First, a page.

One of President Joe Biden’s first priorities upon taking office was to hunt down alleged white supremacists in the U.S. military.
But now senators are saying enough is enough – as the cost nor time are no longer justified since there seems to be little proof of such activity in the military.
As the Capitol Hill insider publication Roll Call noted on Wednesday, the Senate Armed Services Committee “has called on the Defense Department to halt its programs to prevent and root out extremism in the ranks.”
The committee signaled its thinking in a report that accompanied the Senate’s version of the National Defense Authorization Act, the Pentagon’s main spending bill.
In the document, the committee maintained that “spending additional time and resources to combat exceptionally rare instances of extremism in the military is an inappropriate use of taxpayer funds, and should be discontinued by the Department of Defense immediately,” Roll Call reported.
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Roll Call noted that Defense Secretary Lloyd Austin and his staff based the hunt for “extremists” on the fact that dozens of people — about 17 percent — of the people charged in the Jan. 6, 2021, riot at the Capitol were current or former troops.
Roll Call also pointed out that a special Pentagon committee formed to conduct the manhunt reported in December 2021 that “it had found 100 cases of extremism in a total military force of over 2 million people — or .005 percent.”
As The Free Press reported in June 2021, Austin launched the quest for alleged “extremists” yet had not defined who exactly qualified months after he started. In May 2022, the Defense Department’s own inspector general’s office released a report that said the term still had not been defined. And because of that, senior commanders were impotent to do anything about the issue.
An Army document released last year attempted to do so, saying that label applied to soldiers supporting terrorist or criminal organizations, advocating the overthrow of the U.S. government by “force, violence, or sedition,” or promoting subversion such as urging people to break the law or disobey lawful orders. It also encompassed demonstrating “hatred or intolerance” based on race, sex (including gender identity), sexual orientation, or ethnicity, as well as “creating or engaging” in discrimination based on race, color, sex (including gender identity), national origin, religion, or sexual orientation, or using “force or violence or unlawful means to deprive individuals of their rights to achieve political/religious/discriminatory goals.”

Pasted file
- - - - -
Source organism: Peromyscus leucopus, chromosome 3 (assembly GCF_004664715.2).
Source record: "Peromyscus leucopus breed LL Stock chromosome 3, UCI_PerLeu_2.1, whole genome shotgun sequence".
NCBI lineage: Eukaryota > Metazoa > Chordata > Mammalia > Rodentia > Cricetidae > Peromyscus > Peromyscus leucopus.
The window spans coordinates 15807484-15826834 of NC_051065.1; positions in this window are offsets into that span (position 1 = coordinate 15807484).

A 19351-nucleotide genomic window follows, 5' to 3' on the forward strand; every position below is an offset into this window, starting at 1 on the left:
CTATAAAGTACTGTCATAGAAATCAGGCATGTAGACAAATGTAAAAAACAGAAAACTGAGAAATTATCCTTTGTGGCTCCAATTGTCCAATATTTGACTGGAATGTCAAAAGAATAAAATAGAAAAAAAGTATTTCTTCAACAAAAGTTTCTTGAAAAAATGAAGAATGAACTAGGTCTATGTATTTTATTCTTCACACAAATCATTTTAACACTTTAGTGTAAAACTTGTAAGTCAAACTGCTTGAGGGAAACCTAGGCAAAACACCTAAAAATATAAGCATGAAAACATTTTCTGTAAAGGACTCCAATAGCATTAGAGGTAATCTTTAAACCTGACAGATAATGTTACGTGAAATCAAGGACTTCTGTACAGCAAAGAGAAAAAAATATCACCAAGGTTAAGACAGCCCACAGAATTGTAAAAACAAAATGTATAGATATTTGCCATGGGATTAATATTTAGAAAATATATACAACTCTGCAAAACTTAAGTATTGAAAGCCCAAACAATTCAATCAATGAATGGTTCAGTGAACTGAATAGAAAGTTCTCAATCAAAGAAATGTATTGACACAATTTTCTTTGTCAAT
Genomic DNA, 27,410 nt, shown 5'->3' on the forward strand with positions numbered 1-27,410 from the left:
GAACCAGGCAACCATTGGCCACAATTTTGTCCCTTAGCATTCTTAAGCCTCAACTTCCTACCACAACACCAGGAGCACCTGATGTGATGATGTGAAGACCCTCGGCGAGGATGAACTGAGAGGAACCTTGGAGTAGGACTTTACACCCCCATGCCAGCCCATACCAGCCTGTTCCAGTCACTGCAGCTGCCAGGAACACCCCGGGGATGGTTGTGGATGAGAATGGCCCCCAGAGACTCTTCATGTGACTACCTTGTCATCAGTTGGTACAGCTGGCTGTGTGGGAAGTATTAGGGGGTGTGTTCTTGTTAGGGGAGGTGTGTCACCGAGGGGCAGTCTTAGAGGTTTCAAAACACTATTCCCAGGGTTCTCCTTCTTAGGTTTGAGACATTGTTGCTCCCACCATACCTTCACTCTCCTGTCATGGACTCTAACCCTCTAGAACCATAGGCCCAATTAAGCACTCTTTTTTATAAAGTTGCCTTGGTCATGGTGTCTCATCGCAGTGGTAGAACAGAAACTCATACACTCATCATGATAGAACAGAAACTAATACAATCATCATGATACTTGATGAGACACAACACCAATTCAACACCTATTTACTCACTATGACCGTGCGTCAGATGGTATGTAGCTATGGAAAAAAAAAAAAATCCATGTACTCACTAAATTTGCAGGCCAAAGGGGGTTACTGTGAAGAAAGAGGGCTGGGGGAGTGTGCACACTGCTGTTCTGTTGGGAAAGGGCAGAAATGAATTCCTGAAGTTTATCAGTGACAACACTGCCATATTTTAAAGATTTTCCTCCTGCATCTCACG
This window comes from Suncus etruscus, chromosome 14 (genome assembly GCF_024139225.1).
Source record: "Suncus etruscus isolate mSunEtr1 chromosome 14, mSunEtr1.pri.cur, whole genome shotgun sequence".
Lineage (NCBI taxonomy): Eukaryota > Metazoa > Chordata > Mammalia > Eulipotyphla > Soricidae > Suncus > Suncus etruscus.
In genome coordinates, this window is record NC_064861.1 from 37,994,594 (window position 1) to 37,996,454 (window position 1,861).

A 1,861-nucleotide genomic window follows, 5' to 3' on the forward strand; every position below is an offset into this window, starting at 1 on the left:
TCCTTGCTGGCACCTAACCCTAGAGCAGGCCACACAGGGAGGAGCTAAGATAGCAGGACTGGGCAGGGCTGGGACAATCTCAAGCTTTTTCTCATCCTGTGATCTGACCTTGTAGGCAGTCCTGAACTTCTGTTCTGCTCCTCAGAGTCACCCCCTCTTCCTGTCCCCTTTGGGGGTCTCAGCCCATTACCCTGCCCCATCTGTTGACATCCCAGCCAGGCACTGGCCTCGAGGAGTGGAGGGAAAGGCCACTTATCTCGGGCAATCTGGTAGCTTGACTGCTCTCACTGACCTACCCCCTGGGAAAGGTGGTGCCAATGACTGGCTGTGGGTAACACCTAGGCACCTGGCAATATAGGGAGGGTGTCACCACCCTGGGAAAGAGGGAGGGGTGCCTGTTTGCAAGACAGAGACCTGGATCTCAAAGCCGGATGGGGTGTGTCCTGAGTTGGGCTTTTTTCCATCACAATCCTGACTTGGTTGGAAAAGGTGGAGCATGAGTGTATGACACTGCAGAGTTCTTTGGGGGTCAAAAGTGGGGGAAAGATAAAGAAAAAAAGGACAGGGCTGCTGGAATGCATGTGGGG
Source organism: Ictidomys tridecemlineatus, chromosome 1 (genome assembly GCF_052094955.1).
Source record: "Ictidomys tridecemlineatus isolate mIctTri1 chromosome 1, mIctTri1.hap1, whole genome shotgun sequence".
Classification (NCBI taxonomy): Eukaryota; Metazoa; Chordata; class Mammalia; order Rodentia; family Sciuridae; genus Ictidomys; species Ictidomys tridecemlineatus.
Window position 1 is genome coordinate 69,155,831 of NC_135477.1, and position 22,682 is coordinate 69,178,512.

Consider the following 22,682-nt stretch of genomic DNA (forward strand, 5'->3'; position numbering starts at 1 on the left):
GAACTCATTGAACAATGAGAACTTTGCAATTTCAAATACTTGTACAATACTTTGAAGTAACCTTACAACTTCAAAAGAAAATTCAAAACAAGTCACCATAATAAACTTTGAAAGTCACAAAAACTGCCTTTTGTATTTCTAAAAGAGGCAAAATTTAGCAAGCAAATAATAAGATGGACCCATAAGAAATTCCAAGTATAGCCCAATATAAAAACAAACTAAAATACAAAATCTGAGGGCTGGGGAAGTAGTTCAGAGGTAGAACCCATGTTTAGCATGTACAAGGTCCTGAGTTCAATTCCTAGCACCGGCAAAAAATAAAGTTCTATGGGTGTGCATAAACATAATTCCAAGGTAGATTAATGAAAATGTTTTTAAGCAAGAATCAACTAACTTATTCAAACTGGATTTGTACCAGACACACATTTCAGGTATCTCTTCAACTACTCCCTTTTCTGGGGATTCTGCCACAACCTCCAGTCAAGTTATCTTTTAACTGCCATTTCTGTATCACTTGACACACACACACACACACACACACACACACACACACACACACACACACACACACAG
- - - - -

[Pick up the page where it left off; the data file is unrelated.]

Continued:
Republicans have long countered that labeling troops as extremists were just a way to mask an effort to toss supporters of former President Donald Trump, especially white ones, out of the service.
Last April the Center for Strategic & International Studies studied the administration’s work to find these “extremists.” In its analysis, CSIS noted, “Those involved in violent extremism make up a minuscule fraction of a percent of all service members.”
While Biden, Austin, and other Democrats hold an unshakable belief that America is broadly and systemically racist, the bid to root out extremism has remained a solution in search of a problem.
In its latest report, the committee noted that it “believes that the vast majority of service members serve with honor and distinction, and that the narrative surrounding systemic extremism in the military besmirches the men and women in uniform.”
“The committee believes that when extremist activity does in fact occur that it must be dealt with swiftly and appropriately; however, the case incident rate does not warrant a Department-wide effort on the issue.”
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Ditching the misguided and fruitless search is not guaranteed. Roll Call reported that the committee’s language may still get stripped from the final bill. And it doesn’t help that it barely made it into the bill to begin with.
The report was issued only because Sen. Angus King, a Maine independent who sides with Democrats on most issues, voted with the GOP senators to do so. King’s decision made the final vote 14-12.